This paper presents the results of a field investigation and laboratory testing program to evaluate the properties of two different polyproplene, thermally-bonded nonwoven geotextiles exhumed from seven existing unpaved road structures. The results of the field investigation and test program are used to assess the construction survivability and long-term durability characteristics of the two materials. Measured geotextile strengths after one to twelve years of burial range from 50 to 90% of their initial values. The mount of strength loss in the exhymed samples was found to vary with the severity of the construction conditions. Scanning electron photomicrographs indicate that the primary cause of the observed strength losses is mechanical damage to the geotextile structure. No evidence of long-term polymer degradation was observed in the photomicrographs. Results of differential scanning calorimetry (DSC) and Fourier transform infrared spectroscopy (FTIR) analyses show evidence of the polymer oxidation and changes in structural morphology. While the amount of polymer degradation cannot be quantified, the evidence suggests that it is very minor. The conclusion is reached that almost all of the strength loss experienced by the geotextiles is due to mechanical damage that occurred during construction. Under the conditions investigated, up to twelve years of in-soil burial apparently resulted in only very minor amounts of polymer degradation.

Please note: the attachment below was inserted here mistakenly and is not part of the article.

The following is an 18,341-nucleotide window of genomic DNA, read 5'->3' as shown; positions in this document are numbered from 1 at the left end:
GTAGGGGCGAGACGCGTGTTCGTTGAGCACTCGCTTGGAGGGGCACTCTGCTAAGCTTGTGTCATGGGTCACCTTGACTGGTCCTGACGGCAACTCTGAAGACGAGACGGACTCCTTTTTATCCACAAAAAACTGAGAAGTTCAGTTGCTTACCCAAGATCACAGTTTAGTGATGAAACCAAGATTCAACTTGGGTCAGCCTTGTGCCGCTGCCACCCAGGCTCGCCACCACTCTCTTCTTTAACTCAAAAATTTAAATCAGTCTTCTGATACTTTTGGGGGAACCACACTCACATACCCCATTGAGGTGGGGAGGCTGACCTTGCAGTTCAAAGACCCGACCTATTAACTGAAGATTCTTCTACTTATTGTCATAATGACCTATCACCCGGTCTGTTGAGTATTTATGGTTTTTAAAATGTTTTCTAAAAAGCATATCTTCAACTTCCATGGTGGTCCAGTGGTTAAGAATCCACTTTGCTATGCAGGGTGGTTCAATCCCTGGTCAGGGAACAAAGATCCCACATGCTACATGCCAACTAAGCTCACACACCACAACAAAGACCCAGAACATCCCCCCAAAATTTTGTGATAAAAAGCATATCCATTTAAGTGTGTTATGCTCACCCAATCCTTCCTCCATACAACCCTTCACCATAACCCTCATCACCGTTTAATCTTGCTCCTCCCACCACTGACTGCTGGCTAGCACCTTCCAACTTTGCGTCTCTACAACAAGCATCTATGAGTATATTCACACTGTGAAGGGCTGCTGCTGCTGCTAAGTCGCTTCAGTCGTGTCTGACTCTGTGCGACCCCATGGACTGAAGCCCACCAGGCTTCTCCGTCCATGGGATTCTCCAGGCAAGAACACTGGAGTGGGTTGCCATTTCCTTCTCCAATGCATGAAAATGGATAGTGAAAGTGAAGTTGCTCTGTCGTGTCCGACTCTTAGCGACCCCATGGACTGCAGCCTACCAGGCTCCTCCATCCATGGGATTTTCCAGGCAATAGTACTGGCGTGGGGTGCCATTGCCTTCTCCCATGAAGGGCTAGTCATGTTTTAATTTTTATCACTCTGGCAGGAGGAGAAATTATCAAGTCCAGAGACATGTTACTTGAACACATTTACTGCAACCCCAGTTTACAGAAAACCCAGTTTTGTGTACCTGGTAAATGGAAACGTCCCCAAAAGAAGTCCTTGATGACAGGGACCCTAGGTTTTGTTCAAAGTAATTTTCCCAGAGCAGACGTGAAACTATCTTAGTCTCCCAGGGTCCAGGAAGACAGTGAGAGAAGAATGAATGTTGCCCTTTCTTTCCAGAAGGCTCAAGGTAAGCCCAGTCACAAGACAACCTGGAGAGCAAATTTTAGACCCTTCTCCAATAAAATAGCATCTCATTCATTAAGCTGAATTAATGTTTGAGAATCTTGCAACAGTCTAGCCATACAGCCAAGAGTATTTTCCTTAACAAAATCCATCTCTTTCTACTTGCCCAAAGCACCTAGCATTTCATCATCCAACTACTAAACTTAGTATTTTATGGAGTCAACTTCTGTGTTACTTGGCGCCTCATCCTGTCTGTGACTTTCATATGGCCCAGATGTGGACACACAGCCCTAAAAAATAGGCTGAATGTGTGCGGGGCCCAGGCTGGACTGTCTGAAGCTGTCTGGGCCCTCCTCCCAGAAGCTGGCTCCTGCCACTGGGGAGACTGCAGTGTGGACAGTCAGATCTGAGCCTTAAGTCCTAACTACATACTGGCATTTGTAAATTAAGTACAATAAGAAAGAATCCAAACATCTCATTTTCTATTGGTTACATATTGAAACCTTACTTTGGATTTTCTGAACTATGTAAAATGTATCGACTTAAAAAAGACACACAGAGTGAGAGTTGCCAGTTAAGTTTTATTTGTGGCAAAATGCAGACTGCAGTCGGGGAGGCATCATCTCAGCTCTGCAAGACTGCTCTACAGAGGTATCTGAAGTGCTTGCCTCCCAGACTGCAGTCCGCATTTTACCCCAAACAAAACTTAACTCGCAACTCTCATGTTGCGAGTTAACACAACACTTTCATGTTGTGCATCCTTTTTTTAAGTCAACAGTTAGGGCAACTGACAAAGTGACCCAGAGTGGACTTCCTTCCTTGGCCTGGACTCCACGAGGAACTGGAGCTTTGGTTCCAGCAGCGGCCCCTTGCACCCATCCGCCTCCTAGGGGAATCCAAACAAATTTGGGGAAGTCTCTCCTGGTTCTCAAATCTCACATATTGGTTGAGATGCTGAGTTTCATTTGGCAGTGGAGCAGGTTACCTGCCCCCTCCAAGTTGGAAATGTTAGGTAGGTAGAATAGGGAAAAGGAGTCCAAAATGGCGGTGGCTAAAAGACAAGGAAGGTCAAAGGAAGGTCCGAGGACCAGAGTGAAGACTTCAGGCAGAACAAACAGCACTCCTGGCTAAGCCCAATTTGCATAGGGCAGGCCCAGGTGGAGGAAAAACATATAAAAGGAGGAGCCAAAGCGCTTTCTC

• English

Media Info

  • Features: Figures; References; Tables;
  • Pagination: p. 68-91

Subject/Index Terms

Filing Info

  • Accession Number: 00766654
  • Record Type: Publication
  • ISBN: 0872626482
  • Report/Paper Numbers: Geotechnical Special, Publication 18
  • Files: TRIS
  • Created Date: Jul 1 1999 12:00AM